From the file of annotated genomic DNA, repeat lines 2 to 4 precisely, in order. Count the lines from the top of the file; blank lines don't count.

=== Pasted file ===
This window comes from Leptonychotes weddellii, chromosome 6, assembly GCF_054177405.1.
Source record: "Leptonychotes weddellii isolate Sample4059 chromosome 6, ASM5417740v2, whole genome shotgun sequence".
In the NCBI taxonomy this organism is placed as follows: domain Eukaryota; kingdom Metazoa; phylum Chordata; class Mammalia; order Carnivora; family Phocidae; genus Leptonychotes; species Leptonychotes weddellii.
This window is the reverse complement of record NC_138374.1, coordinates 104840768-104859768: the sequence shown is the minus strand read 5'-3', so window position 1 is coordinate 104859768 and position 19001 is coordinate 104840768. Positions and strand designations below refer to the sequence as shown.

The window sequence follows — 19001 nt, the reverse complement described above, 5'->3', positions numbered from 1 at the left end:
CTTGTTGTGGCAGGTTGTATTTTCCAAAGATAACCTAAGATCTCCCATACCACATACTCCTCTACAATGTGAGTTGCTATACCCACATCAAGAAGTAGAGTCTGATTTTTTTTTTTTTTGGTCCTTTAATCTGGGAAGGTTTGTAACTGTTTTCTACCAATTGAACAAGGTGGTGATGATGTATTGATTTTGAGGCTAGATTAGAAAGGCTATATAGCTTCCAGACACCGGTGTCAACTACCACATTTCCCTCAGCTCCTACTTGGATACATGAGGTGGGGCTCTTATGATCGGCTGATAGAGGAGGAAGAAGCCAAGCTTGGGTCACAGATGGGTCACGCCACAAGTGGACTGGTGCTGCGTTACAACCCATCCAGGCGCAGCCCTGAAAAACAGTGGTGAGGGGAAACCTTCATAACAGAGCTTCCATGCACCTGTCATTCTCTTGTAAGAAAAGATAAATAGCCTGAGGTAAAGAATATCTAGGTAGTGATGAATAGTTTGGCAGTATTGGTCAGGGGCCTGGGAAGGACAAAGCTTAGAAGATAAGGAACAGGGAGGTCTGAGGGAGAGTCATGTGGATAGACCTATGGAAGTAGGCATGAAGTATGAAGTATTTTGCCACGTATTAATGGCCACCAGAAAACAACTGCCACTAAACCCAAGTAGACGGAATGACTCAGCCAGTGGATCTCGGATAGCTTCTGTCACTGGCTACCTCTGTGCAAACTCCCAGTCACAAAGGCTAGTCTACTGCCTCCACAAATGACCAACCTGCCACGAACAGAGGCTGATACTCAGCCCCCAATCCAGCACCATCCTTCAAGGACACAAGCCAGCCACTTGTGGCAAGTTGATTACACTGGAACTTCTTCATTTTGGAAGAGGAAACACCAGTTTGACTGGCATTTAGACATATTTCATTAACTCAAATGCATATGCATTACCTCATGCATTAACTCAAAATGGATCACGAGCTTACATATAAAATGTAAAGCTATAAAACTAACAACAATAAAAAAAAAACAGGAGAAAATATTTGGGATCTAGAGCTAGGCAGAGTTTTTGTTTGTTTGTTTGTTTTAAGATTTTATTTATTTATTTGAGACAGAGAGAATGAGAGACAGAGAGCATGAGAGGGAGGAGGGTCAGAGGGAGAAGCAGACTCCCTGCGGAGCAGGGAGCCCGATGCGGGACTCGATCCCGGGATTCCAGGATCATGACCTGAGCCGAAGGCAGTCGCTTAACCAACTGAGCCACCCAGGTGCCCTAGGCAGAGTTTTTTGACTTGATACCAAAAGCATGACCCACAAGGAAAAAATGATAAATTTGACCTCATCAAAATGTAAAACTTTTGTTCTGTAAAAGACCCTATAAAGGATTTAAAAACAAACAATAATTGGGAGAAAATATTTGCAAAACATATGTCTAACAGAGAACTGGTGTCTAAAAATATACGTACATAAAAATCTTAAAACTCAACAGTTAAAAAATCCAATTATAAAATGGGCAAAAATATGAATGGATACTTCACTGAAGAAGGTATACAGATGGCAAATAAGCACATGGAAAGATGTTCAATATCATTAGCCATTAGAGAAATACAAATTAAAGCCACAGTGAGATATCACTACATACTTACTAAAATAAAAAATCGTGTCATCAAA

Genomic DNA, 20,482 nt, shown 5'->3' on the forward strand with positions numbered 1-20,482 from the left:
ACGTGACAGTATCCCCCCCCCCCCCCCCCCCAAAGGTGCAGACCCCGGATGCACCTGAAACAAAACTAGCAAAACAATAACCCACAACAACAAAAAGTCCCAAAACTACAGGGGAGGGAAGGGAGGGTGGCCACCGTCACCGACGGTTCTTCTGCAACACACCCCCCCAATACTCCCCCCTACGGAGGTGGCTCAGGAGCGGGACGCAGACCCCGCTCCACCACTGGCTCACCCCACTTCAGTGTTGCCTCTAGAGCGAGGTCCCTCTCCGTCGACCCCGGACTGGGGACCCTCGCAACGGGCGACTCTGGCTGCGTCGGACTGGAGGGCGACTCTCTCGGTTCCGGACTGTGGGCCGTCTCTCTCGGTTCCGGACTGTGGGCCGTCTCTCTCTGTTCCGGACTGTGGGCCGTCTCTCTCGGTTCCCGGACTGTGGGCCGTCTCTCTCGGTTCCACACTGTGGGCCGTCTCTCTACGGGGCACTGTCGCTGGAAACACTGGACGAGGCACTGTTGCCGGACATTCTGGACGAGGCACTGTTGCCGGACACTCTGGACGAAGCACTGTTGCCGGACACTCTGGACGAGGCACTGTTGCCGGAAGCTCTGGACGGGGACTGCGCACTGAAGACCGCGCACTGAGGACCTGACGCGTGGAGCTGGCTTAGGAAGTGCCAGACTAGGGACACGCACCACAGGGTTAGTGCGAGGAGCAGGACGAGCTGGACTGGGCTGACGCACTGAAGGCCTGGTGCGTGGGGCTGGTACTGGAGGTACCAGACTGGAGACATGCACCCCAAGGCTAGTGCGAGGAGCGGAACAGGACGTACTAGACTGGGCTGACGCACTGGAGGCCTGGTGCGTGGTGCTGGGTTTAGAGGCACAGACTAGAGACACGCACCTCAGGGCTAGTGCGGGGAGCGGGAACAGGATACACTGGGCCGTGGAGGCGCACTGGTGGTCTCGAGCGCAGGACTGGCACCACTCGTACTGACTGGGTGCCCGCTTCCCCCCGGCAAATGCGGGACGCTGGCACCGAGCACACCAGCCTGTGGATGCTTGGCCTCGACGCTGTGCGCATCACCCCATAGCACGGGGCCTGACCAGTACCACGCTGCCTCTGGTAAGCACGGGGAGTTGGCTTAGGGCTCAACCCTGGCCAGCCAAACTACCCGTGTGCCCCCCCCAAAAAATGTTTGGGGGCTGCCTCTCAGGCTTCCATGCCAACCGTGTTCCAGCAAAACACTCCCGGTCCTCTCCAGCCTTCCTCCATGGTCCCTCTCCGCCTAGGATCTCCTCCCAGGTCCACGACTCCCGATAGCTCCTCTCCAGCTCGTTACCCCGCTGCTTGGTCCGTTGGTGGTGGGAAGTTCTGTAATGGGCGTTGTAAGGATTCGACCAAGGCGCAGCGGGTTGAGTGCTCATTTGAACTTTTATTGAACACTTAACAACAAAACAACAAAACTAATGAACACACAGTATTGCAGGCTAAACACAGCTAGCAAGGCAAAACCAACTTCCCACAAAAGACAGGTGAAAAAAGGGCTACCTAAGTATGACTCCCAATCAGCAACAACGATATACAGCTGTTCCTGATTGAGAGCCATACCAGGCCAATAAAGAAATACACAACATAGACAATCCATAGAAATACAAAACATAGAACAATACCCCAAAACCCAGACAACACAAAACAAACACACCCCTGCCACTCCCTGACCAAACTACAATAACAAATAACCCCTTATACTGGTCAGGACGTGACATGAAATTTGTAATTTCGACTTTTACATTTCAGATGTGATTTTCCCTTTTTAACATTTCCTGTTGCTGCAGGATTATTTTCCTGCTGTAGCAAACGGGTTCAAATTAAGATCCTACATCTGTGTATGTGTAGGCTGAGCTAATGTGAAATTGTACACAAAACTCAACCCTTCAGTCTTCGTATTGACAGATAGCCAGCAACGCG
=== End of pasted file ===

Source record: "Leptonychotes weddellii isolate Sample4059 chromosome 6, ASM5417740v2, whole genome shotgun sequence".
In the NCBI taxonomy this organism is placed as follows: domain Eukaryota; kingdom Metazoa; phylum Chordata; class Mammalia; order Carnivora; family Phocidae; genus Leptonychotes; species Leptonychotes weddellii.
This window is the reverse complement of record NC_138374.1, coordinates 104840768-104859768: the sequence shown is the minus strand read 5'-3', so window position 1 is coordinate 104859768 and position 19001 is coordinate 104840768. Positions and strand designations below refer to the sequence as shown.